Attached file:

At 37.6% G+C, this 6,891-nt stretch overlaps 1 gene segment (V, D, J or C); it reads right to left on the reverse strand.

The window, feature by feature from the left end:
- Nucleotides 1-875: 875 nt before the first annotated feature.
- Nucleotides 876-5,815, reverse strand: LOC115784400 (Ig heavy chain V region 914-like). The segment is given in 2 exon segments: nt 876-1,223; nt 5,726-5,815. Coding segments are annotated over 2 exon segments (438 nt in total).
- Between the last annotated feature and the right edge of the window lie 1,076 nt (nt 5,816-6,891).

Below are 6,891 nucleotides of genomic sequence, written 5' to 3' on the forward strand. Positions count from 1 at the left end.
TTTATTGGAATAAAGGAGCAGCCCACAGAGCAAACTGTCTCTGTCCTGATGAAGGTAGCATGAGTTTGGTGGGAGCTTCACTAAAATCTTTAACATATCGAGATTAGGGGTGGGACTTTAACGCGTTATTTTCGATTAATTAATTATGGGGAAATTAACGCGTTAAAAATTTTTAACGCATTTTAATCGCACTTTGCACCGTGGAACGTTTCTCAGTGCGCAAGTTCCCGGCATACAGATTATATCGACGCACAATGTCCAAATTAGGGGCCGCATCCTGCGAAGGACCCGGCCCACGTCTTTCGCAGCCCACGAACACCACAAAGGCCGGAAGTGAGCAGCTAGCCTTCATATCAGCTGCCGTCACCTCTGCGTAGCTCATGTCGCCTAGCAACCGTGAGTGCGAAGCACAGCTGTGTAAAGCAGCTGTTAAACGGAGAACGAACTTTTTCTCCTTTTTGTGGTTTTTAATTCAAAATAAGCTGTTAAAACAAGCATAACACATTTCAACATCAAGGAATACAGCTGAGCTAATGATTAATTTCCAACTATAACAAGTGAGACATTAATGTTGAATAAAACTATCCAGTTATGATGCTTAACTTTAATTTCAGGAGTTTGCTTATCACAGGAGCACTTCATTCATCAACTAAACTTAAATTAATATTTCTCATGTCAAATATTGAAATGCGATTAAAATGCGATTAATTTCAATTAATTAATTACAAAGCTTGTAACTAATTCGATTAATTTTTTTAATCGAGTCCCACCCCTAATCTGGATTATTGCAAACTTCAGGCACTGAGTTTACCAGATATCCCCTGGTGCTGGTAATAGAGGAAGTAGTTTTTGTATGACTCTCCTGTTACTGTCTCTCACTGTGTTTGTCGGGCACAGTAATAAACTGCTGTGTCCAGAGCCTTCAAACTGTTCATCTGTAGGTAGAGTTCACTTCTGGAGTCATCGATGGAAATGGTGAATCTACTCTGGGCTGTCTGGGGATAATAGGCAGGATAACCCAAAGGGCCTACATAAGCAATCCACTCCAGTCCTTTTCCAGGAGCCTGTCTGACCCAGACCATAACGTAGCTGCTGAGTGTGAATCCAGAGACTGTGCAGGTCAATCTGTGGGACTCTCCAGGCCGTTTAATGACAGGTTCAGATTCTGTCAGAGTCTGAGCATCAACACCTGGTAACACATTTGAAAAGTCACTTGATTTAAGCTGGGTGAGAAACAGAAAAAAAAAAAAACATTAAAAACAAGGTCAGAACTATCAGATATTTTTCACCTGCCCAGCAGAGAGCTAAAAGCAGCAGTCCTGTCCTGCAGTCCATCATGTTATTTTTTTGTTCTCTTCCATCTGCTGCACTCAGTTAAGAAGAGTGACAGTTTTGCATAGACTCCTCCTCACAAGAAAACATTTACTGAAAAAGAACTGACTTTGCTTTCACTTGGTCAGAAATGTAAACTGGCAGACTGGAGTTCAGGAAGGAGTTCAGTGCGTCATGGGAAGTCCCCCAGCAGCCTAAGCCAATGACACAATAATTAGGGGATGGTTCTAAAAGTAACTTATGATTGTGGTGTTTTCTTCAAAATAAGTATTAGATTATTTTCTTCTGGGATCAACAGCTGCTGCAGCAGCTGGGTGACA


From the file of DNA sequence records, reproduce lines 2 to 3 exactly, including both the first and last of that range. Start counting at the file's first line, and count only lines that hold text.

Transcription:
The window, feature by feature from the left end:
- Nucleotides 1-875: 875 nt before the first annotated feature.